When the tempest had blown over, carrying with it the cloud-compeller, Dr. Horsley, who had been the means of raising it, Sir Joseph Banks kept peaceful possession of his throne, with much enjoyment to himself and equal benefit to the scientific world. He wrote and published nothing of any importance, conscious that his strength did not lie in that direction. But he had influence with George the Third, though always independent in his political action,-influence which he exerted in favor of the great objects which he had at heart. During the war at the close of the last century, there were many opportunities to render service to scientific men. It was owing to him that the English government issued orders in favor of the unfortunate La Perouse; when D'Entrecasteaux was sent in search of him, and Billardière's collections were captured and brought to England, he had them restored to the owner without opening, that no one might use the information which they contained. On ten several occasions, he procured the restoration of collections addressed to the Jardin des Plantes, which had fallen into possession of the English cruisers. He gave most liberal aid and sympathy to foreigners outcast from their home; and when the vile and childish tyranny of Napoleon detained so many English travellers in France, he procured an order for the release of men of science, the benefit of which he and his colleagues in Paris extended to many who had never known
any thing of the charm and blessing of science, except on that occasion. It is well known that our countryman Ledyard, when in trouble, drew a bill on Sir Joseph, which was readily honored. But it is needless to give examples of that open-hearted public spirit which no one ever denied. He pursued the same honorable course to the end of his long life, which was terminated by the gout, at the age of seventyeight years. His history was uneventful, but as no satisfactory attempt to write it had ever been made, Lord Brougham was right in undertaking it, and assigning to him the rank and the applause which he deserves.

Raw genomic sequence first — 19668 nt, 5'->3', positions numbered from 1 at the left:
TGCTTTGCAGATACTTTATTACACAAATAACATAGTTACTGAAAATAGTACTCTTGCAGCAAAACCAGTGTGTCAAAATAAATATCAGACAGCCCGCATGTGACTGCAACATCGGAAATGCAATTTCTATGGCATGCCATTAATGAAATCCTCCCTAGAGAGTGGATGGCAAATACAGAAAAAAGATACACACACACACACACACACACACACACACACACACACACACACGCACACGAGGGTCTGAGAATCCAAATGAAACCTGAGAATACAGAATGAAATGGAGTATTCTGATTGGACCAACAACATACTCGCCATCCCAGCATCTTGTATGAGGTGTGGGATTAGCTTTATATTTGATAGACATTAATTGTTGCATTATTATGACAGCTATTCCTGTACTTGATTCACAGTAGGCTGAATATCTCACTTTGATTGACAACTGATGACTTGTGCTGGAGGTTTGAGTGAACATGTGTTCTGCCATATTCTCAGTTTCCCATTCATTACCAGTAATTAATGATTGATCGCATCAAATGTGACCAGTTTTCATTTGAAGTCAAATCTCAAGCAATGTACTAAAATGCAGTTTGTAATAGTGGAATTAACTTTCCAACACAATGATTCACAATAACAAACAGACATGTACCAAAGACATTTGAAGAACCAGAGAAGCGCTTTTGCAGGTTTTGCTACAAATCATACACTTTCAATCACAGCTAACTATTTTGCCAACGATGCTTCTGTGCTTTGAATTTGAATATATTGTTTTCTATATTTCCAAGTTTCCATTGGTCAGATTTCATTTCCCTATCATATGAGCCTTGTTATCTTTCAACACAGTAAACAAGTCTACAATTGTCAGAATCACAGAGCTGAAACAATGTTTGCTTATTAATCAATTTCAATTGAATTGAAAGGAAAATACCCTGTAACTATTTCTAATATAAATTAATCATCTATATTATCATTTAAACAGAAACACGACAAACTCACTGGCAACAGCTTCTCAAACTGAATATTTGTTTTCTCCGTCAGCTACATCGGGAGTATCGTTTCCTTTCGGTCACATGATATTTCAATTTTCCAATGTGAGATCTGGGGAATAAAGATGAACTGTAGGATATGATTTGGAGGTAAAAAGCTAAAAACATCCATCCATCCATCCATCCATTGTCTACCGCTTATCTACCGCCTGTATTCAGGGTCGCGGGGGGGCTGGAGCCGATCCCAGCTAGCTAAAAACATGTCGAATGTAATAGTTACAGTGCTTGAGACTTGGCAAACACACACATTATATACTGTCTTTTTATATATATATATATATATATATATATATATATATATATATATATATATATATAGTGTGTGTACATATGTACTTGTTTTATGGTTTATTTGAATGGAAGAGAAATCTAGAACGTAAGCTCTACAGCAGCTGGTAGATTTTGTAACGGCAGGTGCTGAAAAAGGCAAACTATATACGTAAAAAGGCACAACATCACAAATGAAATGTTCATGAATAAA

There is not much in Sir Joseph Banks to suggest the idea of D'Alembert, who comes next in succession; nor did their provinces of scientific action lie, as Mrs. Malaprop says, contagious to each other. But Lord Brougham appears to have taken the latter as an example of the peace of mind and repose of the passions which a life devoted to the severer sciences tends, more than any other, to secure. Adam Smith has pointed out their happy exemption from those disturbing forces which perpetually affect the serenity of artists and literary men, and, indeed, of all who are dependent on the public taste either for subsistence or applause. The difficulties which the mathematician contends with are of a kind which it is inspiring to encounter, and glorious to overcome; he stands in calm reliance on his own powers; no doubt or self-distrust oppresses him; fully persuaded that his results are established by arguments that cannot be shaken, he knows that no light suggestion, no wanton ridicule, and not even the most bitter resistance, can prevent their making their way, and he submits them with comparative unconcern to the judgment of mankind. His pursuits also furnish a subject of never-failing interest, which always engages his thoughts, but is never painfully exciting; and as vacancy of mind occasions much of the restless irritability of life, the mathematician is thus spared the vexation of spirit which troubles other men. In days of heaviness and sorrow, he can more readily turn from his grief in this peaceful direction than in any other; so that whoever gives himself in good faith to these studies has certainly chosen a good part, so far as happiness is concerned. But there is no Arcadia in this lower world; men of science, like the men of Loo Choo, will be found, if examined nearly, to have their